Bruce Lavin from UCB presented a new picture of our universe with the patient in the centre and encouraged us to start thinking of ourselves as a service-based industry instead of a manufacturing-based industry.

Patients at the Center

 

The talks that followed added layer upon layer of examples of how we in pharma are re-inventing ourselves in patient- or people-focused ways. What started as a trickle, at previous conferences; first with a small track to talk about patient centricity, now is a flood. Patient centricity appeared in all tracks at the conference (sales and marketing, value partnerships and, of course patient focus). And it was loud and clear in the keynotes!

“Patients are pharma’s raison d’être,” said Paul Simms, “and it’s clear to me that the patient-centered movement is here to stay.” And movement is indeed what it is. I had suggested in my opening comments that we were all there to do as Wayne Gretzky famously quipped and “Skate to where the puck is going not to where it has been.” The jury has rendered its verdict. Patient centricity is where the puck is going! Three themes emerged around patient centricity. It can contribute to profitability. It can increase our trustworthiness and it will increase collaboration not just within departments but also between organizations.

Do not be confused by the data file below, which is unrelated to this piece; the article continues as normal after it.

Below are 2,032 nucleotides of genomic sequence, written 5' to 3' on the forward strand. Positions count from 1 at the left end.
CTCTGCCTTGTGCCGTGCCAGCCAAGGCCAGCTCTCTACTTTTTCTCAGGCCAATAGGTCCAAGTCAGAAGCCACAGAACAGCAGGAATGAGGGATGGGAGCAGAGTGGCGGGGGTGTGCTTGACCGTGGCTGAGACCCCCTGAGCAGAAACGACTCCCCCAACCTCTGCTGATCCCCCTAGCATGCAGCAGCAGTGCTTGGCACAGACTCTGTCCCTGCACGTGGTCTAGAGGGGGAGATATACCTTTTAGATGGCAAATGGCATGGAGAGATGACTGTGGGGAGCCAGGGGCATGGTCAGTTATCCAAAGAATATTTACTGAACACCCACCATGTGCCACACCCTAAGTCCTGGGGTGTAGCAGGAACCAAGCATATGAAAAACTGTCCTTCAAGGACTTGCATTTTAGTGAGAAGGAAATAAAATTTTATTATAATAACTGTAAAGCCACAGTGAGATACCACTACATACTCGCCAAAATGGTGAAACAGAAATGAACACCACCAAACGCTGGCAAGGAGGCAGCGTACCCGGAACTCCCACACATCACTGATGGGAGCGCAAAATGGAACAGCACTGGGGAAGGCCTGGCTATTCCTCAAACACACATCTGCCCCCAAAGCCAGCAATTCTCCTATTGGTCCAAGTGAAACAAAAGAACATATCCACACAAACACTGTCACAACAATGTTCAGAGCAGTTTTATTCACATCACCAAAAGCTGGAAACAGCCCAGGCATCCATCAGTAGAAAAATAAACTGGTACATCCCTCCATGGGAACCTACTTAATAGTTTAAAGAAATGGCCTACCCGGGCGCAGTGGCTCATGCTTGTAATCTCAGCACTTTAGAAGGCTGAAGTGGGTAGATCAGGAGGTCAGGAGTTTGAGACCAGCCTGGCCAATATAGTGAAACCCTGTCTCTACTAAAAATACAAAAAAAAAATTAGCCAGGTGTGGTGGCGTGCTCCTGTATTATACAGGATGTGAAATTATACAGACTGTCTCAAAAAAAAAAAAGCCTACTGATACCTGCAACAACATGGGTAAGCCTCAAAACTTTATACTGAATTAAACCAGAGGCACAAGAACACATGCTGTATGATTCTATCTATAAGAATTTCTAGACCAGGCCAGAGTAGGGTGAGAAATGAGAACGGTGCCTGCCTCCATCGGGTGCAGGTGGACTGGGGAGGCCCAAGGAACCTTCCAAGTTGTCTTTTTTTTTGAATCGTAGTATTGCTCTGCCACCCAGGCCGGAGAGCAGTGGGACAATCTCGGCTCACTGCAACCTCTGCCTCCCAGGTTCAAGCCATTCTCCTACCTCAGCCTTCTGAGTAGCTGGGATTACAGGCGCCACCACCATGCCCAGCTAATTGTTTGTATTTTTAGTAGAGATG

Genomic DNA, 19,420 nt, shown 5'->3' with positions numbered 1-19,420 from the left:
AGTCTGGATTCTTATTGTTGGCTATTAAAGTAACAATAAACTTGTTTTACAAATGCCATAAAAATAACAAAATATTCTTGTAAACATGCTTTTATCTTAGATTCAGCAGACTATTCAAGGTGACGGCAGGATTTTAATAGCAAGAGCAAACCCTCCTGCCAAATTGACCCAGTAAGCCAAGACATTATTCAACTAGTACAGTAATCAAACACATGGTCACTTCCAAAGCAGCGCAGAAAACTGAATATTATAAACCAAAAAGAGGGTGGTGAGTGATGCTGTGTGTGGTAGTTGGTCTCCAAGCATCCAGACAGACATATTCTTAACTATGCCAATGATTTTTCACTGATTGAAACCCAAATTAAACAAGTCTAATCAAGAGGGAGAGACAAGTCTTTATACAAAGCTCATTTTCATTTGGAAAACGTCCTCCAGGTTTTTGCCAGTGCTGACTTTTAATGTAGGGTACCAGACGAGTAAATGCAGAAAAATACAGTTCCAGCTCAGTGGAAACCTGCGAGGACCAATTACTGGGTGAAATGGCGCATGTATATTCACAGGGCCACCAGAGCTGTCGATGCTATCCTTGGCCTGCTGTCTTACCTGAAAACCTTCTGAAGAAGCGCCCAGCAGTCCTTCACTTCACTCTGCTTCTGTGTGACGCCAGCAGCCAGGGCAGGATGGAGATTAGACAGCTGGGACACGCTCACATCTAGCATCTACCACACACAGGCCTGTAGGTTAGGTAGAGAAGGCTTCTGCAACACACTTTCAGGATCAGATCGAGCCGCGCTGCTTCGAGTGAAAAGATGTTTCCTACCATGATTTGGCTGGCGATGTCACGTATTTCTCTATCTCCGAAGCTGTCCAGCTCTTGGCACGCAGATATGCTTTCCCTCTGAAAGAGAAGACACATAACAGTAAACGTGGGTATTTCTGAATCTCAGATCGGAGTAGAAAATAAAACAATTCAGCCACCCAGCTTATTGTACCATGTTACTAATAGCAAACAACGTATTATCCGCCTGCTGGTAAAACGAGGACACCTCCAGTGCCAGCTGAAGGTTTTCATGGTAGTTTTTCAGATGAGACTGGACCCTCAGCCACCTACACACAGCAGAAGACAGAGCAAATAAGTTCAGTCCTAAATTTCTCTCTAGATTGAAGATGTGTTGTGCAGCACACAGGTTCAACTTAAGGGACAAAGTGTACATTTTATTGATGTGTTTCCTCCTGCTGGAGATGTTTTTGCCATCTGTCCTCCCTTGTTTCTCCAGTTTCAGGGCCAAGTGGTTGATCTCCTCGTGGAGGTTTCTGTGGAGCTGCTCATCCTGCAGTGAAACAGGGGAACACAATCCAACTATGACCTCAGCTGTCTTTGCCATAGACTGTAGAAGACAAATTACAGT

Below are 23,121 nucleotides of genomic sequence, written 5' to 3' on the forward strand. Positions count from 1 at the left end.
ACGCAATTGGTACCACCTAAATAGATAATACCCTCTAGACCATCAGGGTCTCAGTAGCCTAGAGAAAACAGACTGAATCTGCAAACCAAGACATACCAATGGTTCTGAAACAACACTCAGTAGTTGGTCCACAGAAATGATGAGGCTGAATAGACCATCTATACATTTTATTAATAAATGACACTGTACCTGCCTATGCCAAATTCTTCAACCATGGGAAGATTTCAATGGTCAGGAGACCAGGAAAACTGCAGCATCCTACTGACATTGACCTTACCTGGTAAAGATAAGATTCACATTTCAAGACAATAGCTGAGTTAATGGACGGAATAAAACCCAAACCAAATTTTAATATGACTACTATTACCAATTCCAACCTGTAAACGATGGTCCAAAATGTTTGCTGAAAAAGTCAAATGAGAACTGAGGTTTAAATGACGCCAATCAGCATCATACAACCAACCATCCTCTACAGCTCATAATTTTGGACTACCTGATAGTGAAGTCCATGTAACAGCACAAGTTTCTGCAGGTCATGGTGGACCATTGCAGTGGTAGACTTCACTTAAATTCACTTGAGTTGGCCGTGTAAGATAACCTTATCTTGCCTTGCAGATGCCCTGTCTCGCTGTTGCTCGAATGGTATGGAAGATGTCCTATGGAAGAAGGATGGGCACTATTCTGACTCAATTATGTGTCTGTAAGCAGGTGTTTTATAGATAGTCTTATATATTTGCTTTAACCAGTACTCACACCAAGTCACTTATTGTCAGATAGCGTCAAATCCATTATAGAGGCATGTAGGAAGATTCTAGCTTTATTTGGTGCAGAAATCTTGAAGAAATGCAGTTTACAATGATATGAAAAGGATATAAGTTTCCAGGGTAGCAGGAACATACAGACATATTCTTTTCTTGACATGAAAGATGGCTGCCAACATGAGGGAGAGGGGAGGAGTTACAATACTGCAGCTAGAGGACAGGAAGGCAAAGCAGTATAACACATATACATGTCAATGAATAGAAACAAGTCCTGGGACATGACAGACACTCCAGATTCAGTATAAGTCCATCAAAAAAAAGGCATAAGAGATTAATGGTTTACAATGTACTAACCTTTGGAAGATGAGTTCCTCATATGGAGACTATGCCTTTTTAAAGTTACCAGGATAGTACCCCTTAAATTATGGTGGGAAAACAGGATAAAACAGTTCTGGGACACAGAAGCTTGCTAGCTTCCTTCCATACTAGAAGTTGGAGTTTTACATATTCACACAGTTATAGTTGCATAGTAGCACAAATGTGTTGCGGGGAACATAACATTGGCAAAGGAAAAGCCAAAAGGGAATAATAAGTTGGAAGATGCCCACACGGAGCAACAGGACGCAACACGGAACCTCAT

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Attendees stand as Jill calls out the diseases that affect conference attendees and their families.

 

 

1) Patient-Centricity and Profitability: Incompatible or Inseparable?

The progress since the 2014 conference was palpable. Last year there was a sense that pharma’s patient-centric movement might just be a fad. Many wondered if it could really find a home in a business that needs to be profitable to survive.